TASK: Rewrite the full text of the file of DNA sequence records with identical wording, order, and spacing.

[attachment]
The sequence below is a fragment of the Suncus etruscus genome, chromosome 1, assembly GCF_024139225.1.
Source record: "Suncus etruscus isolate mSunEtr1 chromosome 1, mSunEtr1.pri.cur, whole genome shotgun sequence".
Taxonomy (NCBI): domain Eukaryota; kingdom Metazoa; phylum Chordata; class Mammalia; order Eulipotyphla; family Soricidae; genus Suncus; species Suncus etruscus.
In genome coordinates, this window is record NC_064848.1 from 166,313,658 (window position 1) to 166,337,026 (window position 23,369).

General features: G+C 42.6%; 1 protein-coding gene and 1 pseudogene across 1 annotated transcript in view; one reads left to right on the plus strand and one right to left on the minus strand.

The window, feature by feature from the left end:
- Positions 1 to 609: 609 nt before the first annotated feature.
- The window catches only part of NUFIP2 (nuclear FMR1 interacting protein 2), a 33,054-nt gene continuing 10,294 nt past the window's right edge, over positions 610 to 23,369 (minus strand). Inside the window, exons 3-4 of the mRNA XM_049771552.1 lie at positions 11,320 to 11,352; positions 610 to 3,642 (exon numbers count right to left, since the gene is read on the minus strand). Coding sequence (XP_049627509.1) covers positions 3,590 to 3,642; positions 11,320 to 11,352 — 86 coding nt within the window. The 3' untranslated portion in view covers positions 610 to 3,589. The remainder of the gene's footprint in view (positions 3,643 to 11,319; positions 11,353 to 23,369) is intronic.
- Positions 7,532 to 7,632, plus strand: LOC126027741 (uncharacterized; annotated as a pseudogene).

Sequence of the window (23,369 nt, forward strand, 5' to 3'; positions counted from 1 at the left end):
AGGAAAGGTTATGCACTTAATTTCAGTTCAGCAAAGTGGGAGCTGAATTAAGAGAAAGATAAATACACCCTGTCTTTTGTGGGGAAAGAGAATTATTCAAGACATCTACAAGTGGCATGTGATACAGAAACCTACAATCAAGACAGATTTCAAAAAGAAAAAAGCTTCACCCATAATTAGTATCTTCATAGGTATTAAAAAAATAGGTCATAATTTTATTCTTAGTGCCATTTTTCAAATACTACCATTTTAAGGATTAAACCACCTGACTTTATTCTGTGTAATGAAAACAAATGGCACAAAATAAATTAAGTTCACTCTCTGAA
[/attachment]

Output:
The sequence below is a fragment of the Suncus etruscus genome, chromosome 1, assembly GCF_024139225.1.
Source record: "Suncus etruscus isolate mSunEtr1 chromosome 1, mSunEtr1.pri.cur, whole genome shotgun sequence".
Taxonomy (NCBI): domain Eukaryota; kingdom Metazoa; phylum Chordata; class Mammalia; order Eulipotyphla; family Soricidae; genus Suncus; species Suncus etruscus.
In genome coordinates, this window is record NC_064848.1 from 166,313,658 (window position 1) to 166,337,026 (window position 23,369).

General features: G+C 42.6%; 1 protein-coding gene and 1 pseudogene across 1 annotated transcript in view; one reads left to right on the plus strand and one right to left on the minus strand.

The window, feature by feature from the left end:
- Positions 1 to 609: 609 nt before the first annotated feature.
- The window catches only part of NUFIP2 (nuclear FMR1 interacting protein 2), a 33,054-nt gene continuing 10,294 nt past the window's right edge, over positions 610 to 23,369 (minus strand). Inside the window, exons 3-4 of the mRNA XM_049771552.1 lie at positions 11,320 to 11,352; positions 610 to 3,642 (exon numbers count right to left, since the gene is read on the minus strand). Coding sequence (XP_049627509.1) covers positions 3,590 to 3,642; positions 11,320 to 11,352 — 86 coding nt within the window. The 3' untranslated portion in view covers positions 610 to 3,589. The remainder of the gene's footprint in view (positions 3,643 to 11,319; positions 11,353 to 23,369) is intronic.
- Positions 7,532 to 7,632, plus strand: LOC126027741 (uncharacterized; annotated as a pseudogene).

Sequence of the window (23,369 nt, forward strand, 5' to 3'; positions counted from 1 at the left end):
AGGAAAGGTTATGCACTTAATTTCAGTTCAGCAAAGTGGGAGCTGAATTAAGAGAAAGATAAATACACCCTGTCTTTTGTGGGGAAAGAGAATTATTCAAGACATCTACAAGTGGCATGTGATACAGAAACCTACAATCAAGACAGATTTCAAAAAGAAAAAAGCTTCACCCATAATTAGTATCTTCATAGGTATTAAAAAAATAGGTCATAATTTTATTCTTAGTGCCATTTTTCAAATACTACCATTTTAAGGATTAAACCACCTGACTTTATTCTGTGTAATGAAAACAAATGGCACAAAATAAATTAAGTTCACTCTCTGAA